7 Tips for Making Ghevar at Home

1. Ingredients and Measurements: Ensure you have high-quality ingredients, like fine flour, pure ghee, fresh milk, and fine sugar. Accurate measurements are crucial for the perfect Ghevar; use a kitchen scale for precision.

2. Batter Consistency: Achieving the right batter consistency is essential. The batter should be smooth, free of lumps, and have a pouring consistency similar to pancake batter. Adjust the milk and water ratios accordingly.

3. Frying Technique: Use a heavy-bottomed, wide pan to fry Ghevar. Maintain a consistent medium-low heat to cook it evenly without burning the edges. Gently pour the batter to form concentric circles for the classic disc shape.

4. Ghee Temperature: The ghee should be hot but not smoking. To check the right temperature, drop a small amount of batter into the ghee; it should rise slowly without splattering.

5. Safety Measures: Frying Ghevar involves hot ghee, so take the necessary safety precautions. Use a long-handled ladle for pouring the batter, and keep a fire extinguisher or a bowl of sand nearby in case of any mishaps.

6. Sugar Syrup Perfection: Prepare a one-string consistency sugar syrup to soak the Ghevar. Overcooking the syrup can result in a sticky mess while undercooking may lead to incomplete absorption.

7. Cooling and Storage: Let the Ghevar cool completely before removing it from the mould and soaking it in syrup. Store the sweet in an airtight container to maintain its crispiness and flavour for several days.

Recipe For Ghevar

                                             Video Credits: Your Food Lab/YouTube


1 cup all-purpose flour (maida)

1/4 cup ghee (clarified butter), melted

1/2 cup chilled water

1/2 cup milk, chilled

1/4 teaspoon cardamom powder

A pinch of saffron strands (optional)

Ghee or oil for frying

For the sugar syrup:

1 cup of sugar

1/2 cup of water


Prepare the Batter:

In a large mixing bowl, combine all-purpose flour and melted ghee.

Add chilled water slowly while stirring to avoid lumps.

Gradually add chilled milk to form a smooth batter.

Stir in cardamom powder and saffron strands (if using) for flavour and colour.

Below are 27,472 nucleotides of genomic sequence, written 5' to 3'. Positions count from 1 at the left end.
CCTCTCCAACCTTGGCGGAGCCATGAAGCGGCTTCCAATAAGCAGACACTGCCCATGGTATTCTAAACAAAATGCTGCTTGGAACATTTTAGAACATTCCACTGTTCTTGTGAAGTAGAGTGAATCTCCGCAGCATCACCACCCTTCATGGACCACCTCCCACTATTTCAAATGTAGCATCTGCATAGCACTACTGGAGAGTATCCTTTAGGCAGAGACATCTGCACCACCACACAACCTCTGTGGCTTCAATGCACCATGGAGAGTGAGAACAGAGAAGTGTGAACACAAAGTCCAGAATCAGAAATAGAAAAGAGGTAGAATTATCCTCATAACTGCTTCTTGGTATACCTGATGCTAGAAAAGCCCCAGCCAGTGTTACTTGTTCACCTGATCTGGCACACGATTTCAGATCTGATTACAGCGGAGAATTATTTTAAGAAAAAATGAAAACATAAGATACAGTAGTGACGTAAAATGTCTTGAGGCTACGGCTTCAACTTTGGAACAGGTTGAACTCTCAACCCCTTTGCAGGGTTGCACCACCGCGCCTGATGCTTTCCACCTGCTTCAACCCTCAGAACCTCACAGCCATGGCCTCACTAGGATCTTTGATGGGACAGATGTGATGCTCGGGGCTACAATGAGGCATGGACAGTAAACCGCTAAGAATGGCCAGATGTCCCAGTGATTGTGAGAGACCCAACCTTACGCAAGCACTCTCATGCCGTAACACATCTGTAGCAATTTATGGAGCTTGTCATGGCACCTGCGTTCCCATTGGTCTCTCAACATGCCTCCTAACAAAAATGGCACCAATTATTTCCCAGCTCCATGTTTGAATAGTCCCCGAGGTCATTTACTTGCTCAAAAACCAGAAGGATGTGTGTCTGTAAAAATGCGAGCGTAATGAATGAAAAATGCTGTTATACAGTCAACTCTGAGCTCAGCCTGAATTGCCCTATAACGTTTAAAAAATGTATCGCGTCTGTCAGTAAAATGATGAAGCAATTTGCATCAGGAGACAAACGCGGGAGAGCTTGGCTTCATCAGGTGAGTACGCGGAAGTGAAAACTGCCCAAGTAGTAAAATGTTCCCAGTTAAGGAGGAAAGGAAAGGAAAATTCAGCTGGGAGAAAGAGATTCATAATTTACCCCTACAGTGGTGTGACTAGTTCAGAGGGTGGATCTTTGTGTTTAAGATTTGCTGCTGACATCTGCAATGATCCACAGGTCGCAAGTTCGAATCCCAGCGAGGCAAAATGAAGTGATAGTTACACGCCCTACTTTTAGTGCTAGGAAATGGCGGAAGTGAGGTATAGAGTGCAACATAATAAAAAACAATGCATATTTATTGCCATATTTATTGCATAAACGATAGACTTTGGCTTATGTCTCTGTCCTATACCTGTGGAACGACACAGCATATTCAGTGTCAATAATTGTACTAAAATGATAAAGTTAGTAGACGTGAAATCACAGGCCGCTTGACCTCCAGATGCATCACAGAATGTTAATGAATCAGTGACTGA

The batter should have a pouring consistency, like pancake batter. Set it aside.

Prepare the Sugar Syrup:

In a saucepan, mix sugar and water.

Bring it to a boil on medium heat, stirring until the sugar dissolves completely.

Cook the syrup until it reaches a one-string consistency. To test, take a small amount of syrup between your fingers; it should form a single thread.

Fry the Ghevar:

Take a wide and heavy-bottomed pan or a special Ghevar mould.

Add ghee or oil and heat it on a medium-low flame.

Once the ghee is hot, gently pour a ladleful of batter into the centre of the pan, creating concentric circles to form a disc shape.

Fry until the Ghevar turns golden and becomes crisp around the edges. Do not flip it; Ghevar is cooked on one side only.

Carefully remove the Ghevar from the pan and drain the excess ghee by placing it on a wire rack or absorbent paper.

Soak the Ghevar:

While the Ghevar is still warm, immerse it in the prepared sugar syrup.

Let it soak for a few minutes until it absorbs the sweetness.

Remove the Ghevar from the syrup and place it on a serving plate.

Serve and Garnish:

Your delicious Ghevar is ready to serve! Garnish with chopped nuts, saffron strands, or a drizzle of rabri (optional) for added richness and appeal.

Enjoy the delightful taste of ghevar and savour this intricate Rajasthani festive sweet with family and friends!